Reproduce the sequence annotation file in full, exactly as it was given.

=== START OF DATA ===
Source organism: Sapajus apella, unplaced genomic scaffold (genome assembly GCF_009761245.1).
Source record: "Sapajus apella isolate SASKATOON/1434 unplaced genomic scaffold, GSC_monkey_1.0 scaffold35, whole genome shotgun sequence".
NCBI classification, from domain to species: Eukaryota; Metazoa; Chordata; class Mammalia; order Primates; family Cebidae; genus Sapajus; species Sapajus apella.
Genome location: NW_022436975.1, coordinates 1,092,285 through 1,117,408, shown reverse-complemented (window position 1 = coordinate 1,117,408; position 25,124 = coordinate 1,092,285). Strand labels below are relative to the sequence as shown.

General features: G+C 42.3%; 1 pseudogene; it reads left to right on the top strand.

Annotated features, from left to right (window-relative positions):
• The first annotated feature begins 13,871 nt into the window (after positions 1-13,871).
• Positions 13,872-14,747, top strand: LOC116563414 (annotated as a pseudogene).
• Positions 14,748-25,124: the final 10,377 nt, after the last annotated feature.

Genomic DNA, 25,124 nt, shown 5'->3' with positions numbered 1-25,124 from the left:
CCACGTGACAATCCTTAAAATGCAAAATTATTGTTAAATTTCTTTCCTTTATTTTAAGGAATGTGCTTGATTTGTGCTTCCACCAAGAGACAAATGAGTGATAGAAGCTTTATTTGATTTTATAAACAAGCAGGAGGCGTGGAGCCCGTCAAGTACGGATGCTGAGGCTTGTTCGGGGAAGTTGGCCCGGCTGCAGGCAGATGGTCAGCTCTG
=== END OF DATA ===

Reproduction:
Source organism: Sapajus apella, unplaced genomic scaffold (genome assembly GCF_009761245.1).
Source record: "Sapajus apella isolate SASKATOON/1434 unplaced genomic scaffold, GSC_monkey_1.0 scaffold35, whole genome shotgun sequence".
NCBI classification, from domain to species: Eukaryota; Metazoa; Chordata; class Mammalia; order Primates; family Cebidae; genus Sapajus; species Sapajus apella.
Genome location: NW_022436975.1, coordinates 1,092,285 through 1,117,408, shown reverse-complemented (window position 1 = coordinate 1,117,408; position 25,124 = coordinate 1,092,285). Strand labels below are relative to the sequence as shown.

General features: G+C 42.3%; 1 pseudogene; it reads left to right on the top strand.

Annotated features, from left to right (window-relative positions):
• The first annotated feature begins 13,871 nt into the window (after positions 1-13,871).
• Positions 13,872-14,747, top strand: LOC116563414 (annotated as a pseudogene).
• Positions 14,748-25,124: the final 10,377 nt, after the last annotated feature.

Genomic DNA, 25,124 nt, shown 5'->3' with positions numbered 1-25,124 from the left:
CCACGTGACAATCCTTAAAATGCAAAATTATTGTTAAATTTCTTTCCTTTATTTTAAGGAATGTGCTTGATTTGTGCTTCCACCAAGAGACAAATGAGTGATAGAAGCTTTATTTGATTTTATAAACAAGCAGGAGGCGTGGAGCCCGTCAAGTACGGATGCTGAGGCTTGTTCGGGGAAGTTGGCCCGGCTGCAGGCAGATGGTCAGCTCTG